therein as follows :--
"A remand should not, generally speaking, be ordered when the defect in the proceeding has been made due to the negligence or default of the party who will benefit by the remand.
XX XX XX XX XX
The mere fact That the evidence on record is not sufficient to enable the Court to come to a definite finding on the point in issue is not sufficient to enable the Court to remand the case, when there is no reason to think that the parties did not have an opportunity of producing all the evidence that they desired to produce before the trial Court, as it may in effect be an invitation to penury."
Further it has been held:--
"Where the party had an opportunity of adducing evidence in the case but with open eyes failed to adduce that evidence, the case should not be remanded to give a second chance to the party to adduce that evidence. The policy of the law is that once the matter has been fairly tried between the parties, it should not, except in special circumstances, be reopened and retried. In a recent decision their Lordships of the Supreme Court laid down that power to order retrial after remand, where there has already been a trial on evidence before the court of first instance, cannot be exercised merely because the appellate court is of the view that the parties who could lead better evidence in the court of first instance have failed to do so."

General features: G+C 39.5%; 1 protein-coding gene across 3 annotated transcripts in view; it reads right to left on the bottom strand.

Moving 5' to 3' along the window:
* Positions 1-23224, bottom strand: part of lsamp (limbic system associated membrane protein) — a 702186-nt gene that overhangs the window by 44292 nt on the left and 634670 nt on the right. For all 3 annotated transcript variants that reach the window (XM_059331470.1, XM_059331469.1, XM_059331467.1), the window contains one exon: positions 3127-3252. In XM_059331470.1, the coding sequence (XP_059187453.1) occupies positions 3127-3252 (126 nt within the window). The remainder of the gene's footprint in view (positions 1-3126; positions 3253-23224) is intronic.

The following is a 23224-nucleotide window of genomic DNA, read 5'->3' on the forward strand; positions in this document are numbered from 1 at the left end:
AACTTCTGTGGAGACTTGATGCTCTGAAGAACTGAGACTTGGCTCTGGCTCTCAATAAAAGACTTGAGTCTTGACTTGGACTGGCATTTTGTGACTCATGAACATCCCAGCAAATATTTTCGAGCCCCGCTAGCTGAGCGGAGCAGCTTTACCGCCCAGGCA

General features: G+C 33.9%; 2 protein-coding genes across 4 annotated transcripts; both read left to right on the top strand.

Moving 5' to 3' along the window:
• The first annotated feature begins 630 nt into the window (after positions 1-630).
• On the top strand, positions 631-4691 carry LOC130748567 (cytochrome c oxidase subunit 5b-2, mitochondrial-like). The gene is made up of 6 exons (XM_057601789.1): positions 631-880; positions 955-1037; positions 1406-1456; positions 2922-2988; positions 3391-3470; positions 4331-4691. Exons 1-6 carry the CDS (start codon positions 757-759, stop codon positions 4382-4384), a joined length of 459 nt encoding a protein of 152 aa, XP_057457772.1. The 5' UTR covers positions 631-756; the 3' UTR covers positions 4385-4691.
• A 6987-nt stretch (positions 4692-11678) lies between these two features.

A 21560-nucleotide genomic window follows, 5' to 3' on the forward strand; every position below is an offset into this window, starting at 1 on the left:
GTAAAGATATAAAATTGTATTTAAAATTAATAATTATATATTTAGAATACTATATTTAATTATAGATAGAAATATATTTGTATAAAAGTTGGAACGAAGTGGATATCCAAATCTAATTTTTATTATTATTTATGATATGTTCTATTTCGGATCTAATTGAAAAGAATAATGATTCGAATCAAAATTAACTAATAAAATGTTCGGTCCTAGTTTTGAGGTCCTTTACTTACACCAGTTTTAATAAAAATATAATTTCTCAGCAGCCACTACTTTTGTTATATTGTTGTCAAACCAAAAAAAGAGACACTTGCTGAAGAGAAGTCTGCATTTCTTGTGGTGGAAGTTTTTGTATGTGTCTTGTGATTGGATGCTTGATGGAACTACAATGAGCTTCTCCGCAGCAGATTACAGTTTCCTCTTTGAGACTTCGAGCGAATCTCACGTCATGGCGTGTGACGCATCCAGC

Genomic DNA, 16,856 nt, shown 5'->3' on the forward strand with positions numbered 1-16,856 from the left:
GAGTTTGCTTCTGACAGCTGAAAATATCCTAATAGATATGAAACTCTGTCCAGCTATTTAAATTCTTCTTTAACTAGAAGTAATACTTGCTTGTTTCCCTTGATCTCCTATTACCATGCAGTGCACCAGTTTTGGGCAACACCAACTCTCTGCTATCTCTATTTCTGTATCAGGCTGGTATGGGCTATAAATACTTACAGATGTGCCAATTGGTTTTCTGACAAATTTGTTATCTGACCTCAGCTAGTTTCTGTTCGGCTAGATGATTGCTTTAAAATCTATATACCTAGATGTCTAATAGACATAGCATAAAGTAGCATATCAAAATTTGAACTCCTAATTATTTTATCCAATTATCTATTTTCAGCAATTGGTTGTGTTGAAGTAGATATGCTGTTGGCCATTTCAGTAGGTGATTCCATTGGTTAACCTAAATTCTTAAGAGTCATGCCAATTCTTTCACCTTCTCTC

These principles fully apply to the facts of the case on hand. In the case on hand, the defendant Nos. 1 to 2B had ample opportunity in the trial Court to adduce that evidence. But they did not do so. In fact, defendant Nos. 2A and 2B, who are the Sajjadanishin and Managing Muthawalli of the second defendant Darga, did not choose even to enter into the witness box. They satisfied themselves by executing a power of attorney in favour of P.W. 1, who is the only witness examined in the case. There is no reason forthcoming in the evidence of P.W. 1 as to why he was unable to produce the documents which are now referred to by the learned Counsel for the appellant. The appel- lant has not come out with any application under Order 41, Rule 27 of the Code of Civil Procedure producing the original documents with a request to receive them as additional evidence even in this Court. Under the circumstances, the appellant has not made out any case for remanding the matter to the trial Court.